Known for her generous spirit and commitment to the humanities, Assistant Professor of English Amy Blumenthal’s presence was felt not only on Kenyon’s campus but also around the world. On May 27, Blumenthal passed away at the Ohio State University Wexner Medical Center. She is survived by her husband, NEH Distinguished Teaching Professor of English Sergei Lobanov-Rostovsky, and their daughter, Sophie. She was 61 and had been suffering from an illness that began early this year.
Blumenthal was passionate about her work in higher education. She taught from a place of deep interest and earnest fascination. The works of English poet John Milton and William Shakespeare were her chief research interests, but she also taught Renaissance women’s literature. “She loved Milton,” Lobanov-Rostovsky said. “She loved Shakespeare. She loved teaching those things because they excited her.”
Sarah Modlin ’18 took Blumenthal’s Milton class her sophomore year and formed a deep friendship with Blumenthal. “I just went in to meet with her at one point and we ended up talking for two-and-a-half hours,” Modlin said. “She was just such a generous person with her advice and with her time. There’s something about her that was so receptive to students.”
Blumenthal’s involvement with Kenyon’s admissions department was where she oversaw the creation of multiple admissions campaigns, including the ever-popular “owl postcard,” which depicted the iconic Kokosing owl and asked students, “Still waiting for your owl?” in reference to the book series Harry Potter.
Blumenthal turned her attention to editing for the Kenyon Review, when not teaching or writing enticing material for admissions. She worked alongside editor in Chief David Lynn to create the Review’s highly popular monthly electronic newsletter. Blumenthal created the newsletter’s “Why We Chose It” section, which details the Review’s selection process. Lynn and his wife Wendy Singer — Roy T. Wortman distinguished professor of history — were longtime friends of both Blumenthal and Lobanov-Rostovsky.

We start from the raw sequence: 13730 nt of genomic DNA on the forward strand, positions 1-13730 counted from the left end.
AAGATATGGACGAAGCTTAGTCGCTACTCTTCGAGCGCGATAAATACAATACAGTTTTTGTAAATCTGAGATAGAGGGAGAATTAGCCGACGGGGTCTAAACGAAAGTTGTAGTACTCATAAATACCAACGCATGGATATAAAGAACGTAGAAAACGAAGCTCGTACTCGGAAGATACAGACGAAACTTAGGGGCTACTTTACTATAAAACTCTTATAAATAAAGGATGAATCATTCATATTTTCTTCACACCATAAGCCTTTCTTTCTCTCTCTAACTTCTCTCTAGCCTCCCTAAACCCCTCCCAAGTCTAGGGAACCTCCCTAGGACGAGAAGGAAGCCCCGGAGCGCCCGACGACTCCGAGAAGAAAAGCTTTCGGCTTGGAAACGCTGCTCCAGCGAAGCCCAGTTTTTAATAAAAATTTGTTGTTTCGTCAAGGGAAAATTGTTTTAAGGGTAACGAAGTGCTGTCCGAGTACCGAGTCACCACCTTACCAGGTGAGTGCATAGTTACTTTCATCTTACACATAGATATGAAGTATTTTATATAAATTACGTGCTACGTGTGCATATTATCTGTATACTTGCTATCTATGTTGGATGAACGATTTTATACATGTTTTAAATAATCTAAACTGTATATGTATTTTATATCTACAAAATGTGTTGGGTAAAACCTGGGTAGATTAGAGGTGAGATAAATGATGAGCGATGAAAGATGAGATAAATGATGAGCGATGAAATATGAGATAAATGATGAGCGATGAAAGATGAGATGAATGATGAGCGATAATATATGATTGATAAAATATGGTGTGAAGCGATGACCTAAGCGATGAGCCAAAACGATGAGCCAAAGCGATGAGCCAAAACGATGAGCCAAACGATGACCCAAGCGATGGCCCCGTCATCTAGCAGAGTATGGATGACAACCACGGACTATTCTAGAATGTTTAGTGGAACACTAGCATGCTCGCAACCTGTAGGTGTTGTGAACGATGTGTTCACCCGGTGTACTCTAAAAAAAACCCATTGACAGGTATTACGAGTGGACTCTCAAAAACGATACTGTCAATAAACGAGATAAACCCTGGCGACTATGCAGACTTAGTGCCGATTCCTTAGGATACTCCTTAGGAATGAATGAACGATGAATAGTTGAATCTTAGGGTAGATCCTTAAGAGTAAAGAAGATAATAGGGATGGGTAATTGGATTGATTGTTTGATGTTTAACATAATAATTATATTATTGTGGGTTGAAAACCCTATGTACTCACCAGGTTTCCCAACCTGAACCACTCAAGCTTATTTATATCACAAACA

The two couples consistently found themselves engaged in similar activities around campus and in Knox County. “Over the years, our lives intersected over and over again in ways that we didn’t expect, in terms of where we lived and where we traveled,” Lynn said. At different points, they all participated in the Kenyon-Exeter Program, a year-long program that takes a small group of Kenyon students to study at England’s University of Exeter. Through their involvement with the program, all four professors fell in love with the English countryside that surrounds the city of Exeter, especially the village of Topsham where the Kenyon faculty chaperones traditionally live. “When she died the outpouring of grief in the Exeter area was really extraordinary,” Lynn said. “People were really amazed and upset because she had come to be such a part of the community and they loved her so much.”
A memorial event will be held for those who want to pay tribute to Professor Blumenthal on Sept. 12, at 7 p.m. in Cheever Room.
Abby Roberts ’15 and Carolyn Fleder ’15, two students who participated in the 2013-14 Kenyon-Exeter program with Blumenthal, were deeply affected by her passing and hope to honor her name by launching a fundraising campaign. Fleder is teaching English at a high school in Pinus, Ecuador — a mountain-community that lacks funds necessary for a functioning library. Both Fleder and Roberts have created a GoFundMe page entitled “The Amy Blumenthal Collection” in the hopes of raising $150 to purchase books for students. https://www.gofundme.com/amy-blumenthal-memorial-library.
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